SMART-1 mission to the moon: Status, first results and goals

B. H. Foing*, G. D. Racca, A. Marini, E. Evrard, L. Stagnaro, M. Almeida, D. Koschny, D. Frew, J. Zender, J. Heather, M. Grande, J. Huovelin, H. U. Keller, A. Nathues, J. L. Josset, A. Malkki, W. Schmidt, G. Noci, R. Birkl, L. IessZ. Sodnik, P. McManamon

*Corresponding author for this work

Research output: Contribution to journalArticlepeer-review

84 Citations (SciVal)


We present the first results from SMART-1's science and technology payload. SMART-1 is Europe's first lunar mission and will provide some significant advances to many issues currently active in lunar science, such as our understanding of lunar origin and evolution. The mission also contributes a step in developing an international program of lunar exploration. The spacecraft was launched on 27 September 2003 on an Ariane 5, as an auxiliary passenger to Geostationary Transfer Orbit (GTO), performed a 14-month long cruise using the tiny thrust of electric propulsion alone, reached lunar capture in November 2004, and lunar science orbit in March 2005. SMART-1 carries seven hardware experiments (performing 10 investigations, including three remote sensing instruments, used during the cruise, the mission's nominal six months and one year extension in lunar science orbit). The remote sensing instruments will contribute to key planetary scientific questions related to theories of lunar origin and evolution, the global and local crustal composition, the search for cold traps at the lunar poles and the mapping of potential lunar resources.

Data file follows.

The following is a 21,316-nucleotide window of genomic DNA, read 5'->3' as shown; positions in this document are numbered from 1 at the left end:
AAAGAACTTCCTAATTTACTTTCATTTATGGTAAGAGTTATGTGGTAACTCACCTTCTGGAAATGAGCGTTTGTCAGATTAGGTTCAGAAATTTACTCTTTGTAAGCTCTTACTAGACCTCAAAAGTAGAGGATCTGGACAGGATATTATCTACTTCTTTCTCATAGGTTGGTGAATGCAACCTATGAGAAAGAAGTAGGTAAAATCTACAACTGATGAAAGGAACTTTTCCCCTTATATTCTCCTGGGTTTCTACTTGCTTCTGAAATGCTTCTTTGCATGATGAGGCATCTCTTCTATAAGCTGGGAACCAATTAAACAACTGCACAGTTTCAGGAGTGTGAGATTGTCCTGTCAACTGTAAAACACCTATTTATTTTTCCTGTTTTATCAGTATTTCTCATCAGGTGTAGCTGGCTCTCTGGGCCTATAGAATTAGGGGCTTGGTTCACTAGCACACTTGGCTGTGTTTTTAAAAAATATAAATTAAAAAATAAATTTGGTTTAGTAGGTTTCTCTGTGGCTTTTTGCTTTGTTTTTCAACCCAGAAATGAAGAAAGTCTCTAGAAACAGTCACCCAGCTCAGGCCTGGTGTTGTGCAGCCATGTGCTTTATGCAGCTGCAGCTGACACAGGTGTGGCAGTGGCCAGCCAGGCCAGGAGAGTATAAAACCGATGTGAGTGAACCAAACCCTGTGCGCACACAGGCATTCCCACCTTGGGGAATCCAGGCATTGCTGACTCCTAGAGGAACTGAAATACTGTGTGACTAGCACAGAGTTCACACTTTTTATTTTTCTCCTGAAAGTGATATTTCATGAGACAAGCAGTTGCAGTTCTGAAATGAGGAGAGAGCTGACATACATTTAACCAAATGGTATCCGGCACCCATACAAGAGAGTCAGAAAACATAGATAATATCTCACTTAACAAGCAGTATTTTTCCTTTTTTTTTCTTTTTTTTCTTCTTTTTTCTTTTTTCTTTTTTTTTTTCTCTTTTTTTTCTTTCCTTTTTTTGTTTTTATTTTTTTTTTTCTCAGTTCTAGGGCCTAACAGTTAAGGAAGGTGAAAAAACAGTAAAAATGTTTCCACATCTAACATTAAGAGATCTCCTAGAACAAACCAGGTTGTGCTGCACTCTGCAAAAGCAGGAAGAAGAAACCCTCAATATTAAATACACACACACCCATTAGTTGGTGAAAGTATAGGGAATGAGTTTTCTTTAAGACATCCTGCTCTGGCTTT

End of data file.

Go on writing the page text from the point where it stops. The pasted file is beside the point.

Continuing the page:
Original languageEnglish
Pages (from-to)6-13
Number of pages8
JournalAdvances in Space Research
Issue number1
Publication statusPublished - 2006


  • Imaging payloads
  • Mineralogy
  • Moon
  • SMART-1
  • Surface composition
  • Technology


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